MaFI POWG synthesis on asset-transfers, final 11-19-10
Role of cash transfers in pro-poor market development
programs aimed at the ultra-poor
Poverty Outreach Working Group
The SEEP Network
This document summarizes an on-linediscussion organized jointly by the SEEP Network’s Poverty
Outreach WorkingGroup (POWG)1 and the Market Access Facilitation Initiative(MaFI)2 duringJune 2010. The
focus of this discussion was on the roleof cash and/or assettransfers in makingmarkets work for the ultra-poor,
those without any productive assets and chronically food insecure.
The discussion started from the premise that addressing systemic market constraints isa necessary butinsufficient
approach to improve the livelihoodsof the ultra-poor. In addition to making markets work better for the ultra-
poor, targeted assetand cash transfers can bean effective way to enable ultra-poor households to benefit from
better functioningmarkets. Asset and cash transfers area legitimateelement of a 'systemic' intervention aimed at
improvingthe livelihoodsof the ultra-poor.Based on TrickleUp’s graduation programpilot(sponsored by CGAP
and Ford Foundation), discussion participants provideexamples and guidelines on how best to implement targeted
The followingMaFI and POWG members actively contributed to the discussion: Jo Sanson (TrickleUp), Jason Wolfe
(USAID), Luis E. (Lucho) Osorio-Cortes (Practical Action),Janet Heisey (TrickleUp), and Marcus Jenal
1 The SEEP Network’s Poverty Outreach Working Group (POWG) is a learning and knowledge exchange community
led by SEEP members focusing on innovative approaches to reach very poor people with sustainable, demand-led
microfinance and microenterprise development services. See http://seepcommunity.com/group/povertyoutreach
2 The Market Facilitation Initiative (MaFI) is a joint effort of the SEEP Network and the Livelihoods Network, with the
support of Practical Action. MaFI aims to assist practitioners working in Pro-Poor Market Development to move from
market assessments and program design to implementation by advancing practical principles, techniques, and tools. See
Targeted cash and asset transfers versus systemic market interventions?
opportunities) orcanultra-poorhouseholdsimproveeconomicallyonlyif theyare the recipientsof
focusedinterventionsthatstrengthentheirlivelihoodassets directly. Bothcashand assettransfersare
examplesof suchdirectinterventionsandhave gainedinimportanceasa weapontofightextreme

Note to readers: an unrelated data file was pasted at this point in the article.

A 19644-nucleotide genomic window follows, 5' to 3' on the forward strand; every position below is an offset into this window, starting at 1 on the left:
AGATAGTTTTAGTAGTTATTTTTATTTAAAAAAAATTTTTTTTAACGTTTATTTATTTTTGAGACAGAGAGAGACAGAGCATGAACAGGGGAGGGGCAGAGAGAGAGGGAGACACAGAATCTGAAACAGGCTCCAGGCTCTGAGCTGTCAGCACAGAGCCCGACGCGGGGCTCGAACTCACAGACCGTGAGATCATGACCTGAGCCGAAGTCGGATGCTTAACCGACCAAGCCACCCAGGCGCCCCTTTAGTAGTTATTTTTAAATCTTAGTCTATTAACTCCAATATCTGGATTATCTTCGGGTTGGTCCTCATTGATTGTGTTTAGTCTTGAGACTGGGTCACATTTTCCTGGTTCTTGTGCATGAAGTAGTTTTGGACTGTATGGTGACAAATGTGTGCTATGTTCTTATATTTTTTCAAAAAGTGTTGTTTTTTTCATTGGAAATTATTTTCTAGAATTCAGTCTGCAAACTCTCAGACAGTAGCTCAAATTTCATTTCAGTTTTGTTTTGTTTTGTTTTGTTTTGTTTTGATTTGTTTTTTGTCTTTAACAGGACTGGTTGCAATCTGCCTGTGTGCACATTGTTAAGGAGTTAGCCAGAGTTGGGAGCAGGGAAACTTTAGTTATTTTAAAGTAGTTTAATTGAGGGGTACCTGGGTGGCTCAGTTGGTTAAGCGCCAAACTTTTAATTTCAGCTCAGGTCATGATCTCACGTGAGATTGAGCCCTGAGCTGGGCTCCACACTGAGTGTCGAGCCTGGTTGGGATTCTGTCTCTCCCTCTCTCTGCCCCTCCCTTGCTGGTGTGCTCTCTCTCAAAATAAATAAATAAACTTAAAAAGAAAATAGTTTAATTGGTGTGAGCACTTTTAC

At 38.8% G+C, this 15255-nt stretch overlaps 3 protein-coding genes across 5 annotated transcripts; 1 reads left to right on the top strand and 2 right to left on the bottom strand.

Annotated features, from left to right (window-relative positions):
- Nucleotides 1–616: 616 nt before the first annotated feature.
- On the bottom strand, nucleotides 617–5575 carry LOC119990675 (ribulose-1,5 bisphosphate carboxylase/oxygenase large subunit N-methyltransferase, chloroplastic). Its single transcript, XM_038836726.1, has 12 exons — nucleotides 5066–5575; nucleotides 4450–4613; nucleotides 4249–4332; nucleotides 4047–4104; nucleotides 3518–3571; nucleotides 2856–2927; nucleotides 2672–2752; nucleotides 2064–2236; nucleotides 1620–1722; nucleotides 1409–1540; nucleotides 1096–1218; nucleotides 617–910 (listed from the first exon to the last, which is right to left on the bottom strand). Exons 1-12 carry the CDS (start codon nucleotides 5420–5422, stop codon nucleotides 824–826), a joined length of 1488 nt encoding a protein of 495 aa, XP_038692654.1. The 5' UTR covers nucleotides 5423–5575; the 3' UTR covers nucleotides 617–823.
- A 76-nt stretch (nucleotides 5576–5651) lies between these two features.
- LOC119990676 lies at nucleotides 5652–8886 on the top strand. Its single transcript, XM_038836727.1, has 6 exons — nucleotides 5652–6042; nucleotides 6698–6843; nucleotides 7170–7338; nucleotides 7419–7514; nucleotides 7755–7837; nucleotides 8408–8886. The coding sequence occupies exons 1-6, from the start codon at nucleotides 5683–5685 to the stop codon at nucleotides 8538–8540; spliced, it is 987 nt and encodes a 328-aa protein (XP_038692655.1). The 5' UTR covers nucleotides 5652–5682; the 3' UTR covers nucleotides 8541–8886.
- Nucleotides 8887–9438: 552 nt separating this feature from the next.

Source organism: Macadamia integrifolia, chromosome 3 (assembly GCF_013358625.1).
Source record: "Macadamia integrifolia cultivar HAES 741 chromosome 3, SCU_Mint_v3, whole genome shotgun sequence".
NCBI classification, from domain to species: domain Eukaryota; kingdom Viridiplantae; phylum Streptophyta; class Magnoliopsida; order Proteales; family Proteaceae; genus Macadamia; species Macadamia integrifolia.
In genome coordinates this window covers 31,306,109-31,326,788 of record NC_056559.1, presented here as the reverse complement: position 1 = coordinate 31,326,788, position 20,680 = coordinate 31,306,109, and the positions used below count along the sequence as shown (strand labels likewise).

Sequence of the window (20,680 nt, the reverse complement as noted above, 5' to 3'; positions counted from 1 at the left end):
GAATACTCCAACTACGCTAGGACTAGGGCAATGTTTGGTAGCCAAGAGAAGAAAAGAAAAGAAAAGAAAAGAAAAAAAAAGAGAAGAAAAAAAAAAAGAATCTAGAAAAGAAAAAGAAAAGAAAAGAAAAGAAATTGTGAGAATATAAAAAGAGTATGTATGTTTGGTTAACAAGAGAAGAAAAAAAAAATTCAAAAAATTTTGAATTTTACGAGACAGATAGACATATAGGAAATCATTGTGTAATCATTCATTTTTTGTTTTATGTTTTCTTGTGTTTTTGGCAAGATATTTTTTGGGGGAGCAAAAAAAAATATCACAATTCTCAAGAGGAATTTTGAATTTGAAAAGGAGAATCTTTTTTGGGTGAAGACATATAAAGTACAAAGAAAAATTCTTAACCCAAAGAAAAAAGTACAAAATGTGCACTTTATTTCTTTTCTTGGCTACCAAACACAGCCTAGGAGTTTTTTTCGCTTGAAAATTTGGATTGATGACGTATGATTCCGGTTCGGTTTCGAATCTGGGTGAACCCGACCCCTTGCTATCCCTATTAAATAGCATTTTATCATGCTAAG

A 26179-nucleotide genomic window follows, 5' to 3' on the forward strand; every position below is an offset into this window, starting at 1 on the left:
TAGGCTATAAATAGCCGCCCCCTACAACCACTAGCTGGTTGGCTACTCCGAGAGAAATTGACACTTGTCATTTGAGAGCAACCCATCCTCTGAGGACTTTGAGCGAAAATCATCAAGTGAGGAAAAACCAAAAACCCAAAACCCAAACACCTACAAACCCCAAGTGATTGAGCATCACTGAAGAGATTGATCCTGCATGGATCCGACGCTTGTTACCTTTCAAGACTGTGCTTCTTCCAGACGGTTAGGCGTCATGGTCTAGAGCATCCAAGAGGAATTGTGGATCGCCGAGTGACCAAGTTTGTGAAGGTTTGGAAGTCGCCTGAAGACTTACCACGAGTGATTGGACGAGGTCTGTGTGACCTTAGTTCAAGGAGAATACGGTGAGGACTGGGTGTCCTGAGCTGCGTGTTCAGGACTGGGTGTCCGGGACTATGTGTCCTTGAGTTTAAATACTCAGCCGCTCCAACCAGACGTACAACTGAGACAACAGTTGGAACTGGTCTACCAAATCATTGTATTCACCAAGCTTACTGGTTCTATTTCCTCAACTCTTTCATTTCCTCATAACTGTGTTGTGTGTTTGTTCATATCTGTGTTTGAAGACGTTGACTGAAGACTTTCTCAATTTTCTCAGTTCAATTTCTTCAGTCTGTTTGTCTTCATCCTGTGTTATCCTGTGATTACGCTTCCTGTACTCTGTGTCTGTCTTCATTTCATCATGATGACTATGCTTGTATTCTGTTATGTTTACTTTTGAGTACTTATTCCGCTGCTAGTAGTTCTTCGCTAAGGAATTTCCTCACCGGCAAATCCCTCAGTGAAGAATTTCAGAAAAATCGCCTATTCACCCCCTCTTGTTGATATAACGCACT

povertyandinequality. Onthe otherhand,directhouseholdorindividualinterventions,especiallyif
theyinvolve cash orassettransfers,are oftenfrowneduponbypro-poormarketdevelopment
practitioners.The reasonsare familiar:cashtransfersare notsustainable,theycreate dependency, or
theycannot be replicatedatscale. Atthe endof that original discussion,Mike Albu (one of the
discussants) concluded thatdirectassettransfers andsystemicmarketinterventionscangohand in
hand. “If little thoughtis given to the widersystemic constraintsfacing theextremepoor,assettransfers
may changelittle and fail to havea lasting impact.But wheregood analysisof themarketsystemhas
shown thatassetpovertyisa binding constraint and otherinterventionsarein place to ensurethe wider
marketsystemworkswell enough to maintain the gainsthatextremely poor beneficiariesachieve,then
direct assettransfersmay be a highly appropriate'systemic'intervention”.
The ensuingdiscussion,summarizedinthispaper,shiftedthe focustothe role andanticipated
outcomesof such cash or assettransferprograms,practical lessonslearnedfromfieldapplicationsof
programsemployingthem, andspecificrecommendationsonhow such transfers canbringabout
systemic,large-scale andsustainableaccesstomarkets bythe ultrapoor.
How are (conditional) cash transfers and asset transfers different?
Before discussingtheirrole andimpact,participantsinthe discussionemphasizedthe critical distinction
betweencashtransfersandassettransfers. Cash transfers,usuallyconditionalcashtransfers(CCT) are
small sumsof moneygiventopoor households(oftentothe motherof those households) onthe
conditionthatrecipientsparticipate incertainsocial services.Theyare asocial protectionmechanism
(oftenthroughlarge-scalegovernmentprograms) aimedatstrengtheningthe humancapital of the
extreme poor,improvingtheirhealth,educationandnutrition.Since cashisusedasan incentive,such
programsalso contribute directlytoincreasedfinancial assets(incomes) of beneficiaries. Assettransfers
on the otherhand are usuallytargetedgrantsinthe formof productive assetstoverypoorpeople
aimedat strengtheningtheirincomegeneratingpotential. Oftenthese productiveassetsare notgiven
inkind,butin the formof cash, withan explicitconditionthat the moneyisspentonproductive assets.
Thisillustratesthe maindistinctionbetweencashandassettransfersthatthe formerare meantfor
Referringtoan assettransfer pilotprogramimplementedbyTrickle UpinIndia(one of several so-called
graduationprogramssupportedbyCGAPand FordFoundation),JoSanson(Trickle Up) emphasizedthat